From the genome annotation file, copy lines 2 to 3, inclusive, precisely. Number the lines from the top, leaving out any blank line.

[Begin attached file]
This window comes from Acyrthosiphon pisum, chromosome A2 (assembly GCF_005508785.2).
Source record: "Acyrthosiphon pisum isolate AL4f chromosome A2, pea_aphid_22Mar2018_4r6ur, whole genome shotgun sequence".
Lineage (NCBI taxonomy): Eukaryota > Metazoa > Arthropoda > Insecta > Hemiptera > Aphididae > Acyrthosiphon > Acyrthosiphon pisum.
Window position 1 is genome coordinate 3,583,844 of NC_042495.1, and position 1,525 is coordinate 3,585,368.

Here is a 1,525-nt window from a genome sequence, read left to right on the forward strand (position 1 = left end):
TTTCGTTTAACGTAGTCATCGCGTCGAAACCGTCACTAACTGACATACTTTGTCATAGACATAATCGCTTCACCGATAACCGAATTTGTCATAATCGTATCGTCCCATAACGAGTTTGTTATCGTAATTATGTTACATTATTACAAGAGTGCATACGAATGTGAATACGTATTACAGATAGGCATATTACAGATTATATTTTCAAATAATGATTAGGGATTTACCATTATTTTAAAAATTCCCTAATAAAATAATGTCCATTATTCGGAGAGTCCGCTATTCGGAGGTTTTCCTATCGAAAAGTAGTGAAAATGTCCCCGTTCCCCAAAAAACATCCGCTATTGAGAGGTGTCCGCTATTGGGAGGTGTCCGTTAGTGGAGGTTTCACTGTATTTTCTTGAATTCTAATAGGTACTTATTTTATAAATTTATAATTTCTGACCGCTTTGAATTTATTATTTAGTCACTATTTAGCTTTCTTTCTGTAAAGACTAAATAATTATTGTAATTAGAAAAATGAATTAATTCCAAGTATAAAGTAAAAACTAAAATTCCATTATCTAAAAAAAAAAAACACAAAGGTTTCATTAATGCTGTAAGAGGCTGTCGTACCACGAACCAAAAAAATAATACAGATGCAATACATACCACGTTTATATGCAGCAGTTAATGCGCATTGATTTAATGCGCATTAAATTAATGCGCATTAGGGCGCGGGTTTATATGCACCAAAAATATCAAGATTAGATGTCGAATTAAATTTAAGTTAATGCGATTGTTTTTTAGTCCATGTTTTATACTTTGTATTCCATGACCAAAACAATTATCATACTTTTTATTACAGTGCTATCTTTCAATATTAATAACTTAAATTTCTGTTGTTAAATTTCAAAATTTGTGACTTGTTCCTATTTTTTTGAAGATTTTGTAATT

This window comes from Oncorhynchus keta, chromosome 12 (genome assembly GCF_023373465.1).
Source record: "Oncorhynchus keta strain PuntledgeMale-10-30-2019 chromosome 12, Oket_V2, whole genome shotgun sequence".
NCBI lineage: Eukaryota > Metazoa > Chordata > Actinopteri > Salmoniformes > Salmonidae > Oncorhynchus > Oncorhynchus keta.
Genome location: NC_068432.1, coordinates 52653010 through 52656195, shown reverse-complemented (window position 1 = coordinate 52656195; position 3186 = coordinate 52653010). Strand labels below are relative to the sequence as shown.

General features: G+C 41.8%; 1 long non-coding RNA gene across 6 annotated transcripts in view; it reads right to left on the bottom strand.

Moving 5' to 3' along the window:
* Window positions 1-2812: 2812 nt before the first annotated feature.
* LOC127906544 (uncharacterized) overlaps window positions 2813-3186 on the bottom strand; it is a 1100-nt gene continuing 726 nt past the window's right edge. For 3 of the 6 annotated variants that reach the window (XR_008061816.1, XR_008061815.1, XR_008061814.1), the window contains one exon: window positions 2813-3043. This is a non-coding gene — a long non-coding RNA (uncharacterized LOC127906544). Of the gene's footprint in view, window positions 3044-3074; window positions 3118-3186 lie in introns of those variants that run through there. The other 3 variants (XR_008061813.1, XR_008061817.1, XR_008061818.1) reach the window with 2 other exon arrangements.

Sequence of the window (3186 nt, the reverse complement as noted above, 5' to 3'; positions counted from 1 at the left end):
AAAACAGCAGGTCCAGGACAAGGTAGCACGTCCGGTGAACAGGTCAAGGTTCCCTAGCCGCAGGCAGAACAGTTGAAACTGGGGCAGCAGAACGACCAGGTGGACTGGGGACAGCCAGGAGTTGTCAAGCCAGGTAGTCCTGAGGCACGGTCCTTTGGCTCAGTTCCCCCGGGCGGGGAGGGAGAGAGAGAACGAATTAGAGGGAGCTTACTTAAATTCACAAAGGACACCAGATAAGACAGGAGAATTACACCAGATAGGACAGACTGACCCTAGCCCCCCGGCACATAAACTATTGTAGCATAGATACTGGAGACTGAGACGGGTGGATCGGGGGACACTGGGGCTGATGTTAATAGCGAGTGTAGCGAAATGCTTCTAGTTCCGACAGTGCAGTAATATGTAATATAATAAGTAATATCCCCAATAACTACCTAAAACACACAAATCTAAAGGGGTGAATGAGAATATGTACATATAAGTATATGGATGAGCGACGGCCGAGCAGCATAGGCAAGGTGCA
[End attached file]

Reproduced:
Source record: "Acyrthosiphon pisum isolate AL4f chromosome A2, pea_aphid_22Mar2018_4r6ur, whole genome shotgun sequence".
Lineage (NCBI taxonomy): Eukaryota > Metazoa > Arthropoda > Insecta > Hemiptera > Aphididae > Acyrthosiphon > Acyrthosiphon pisum.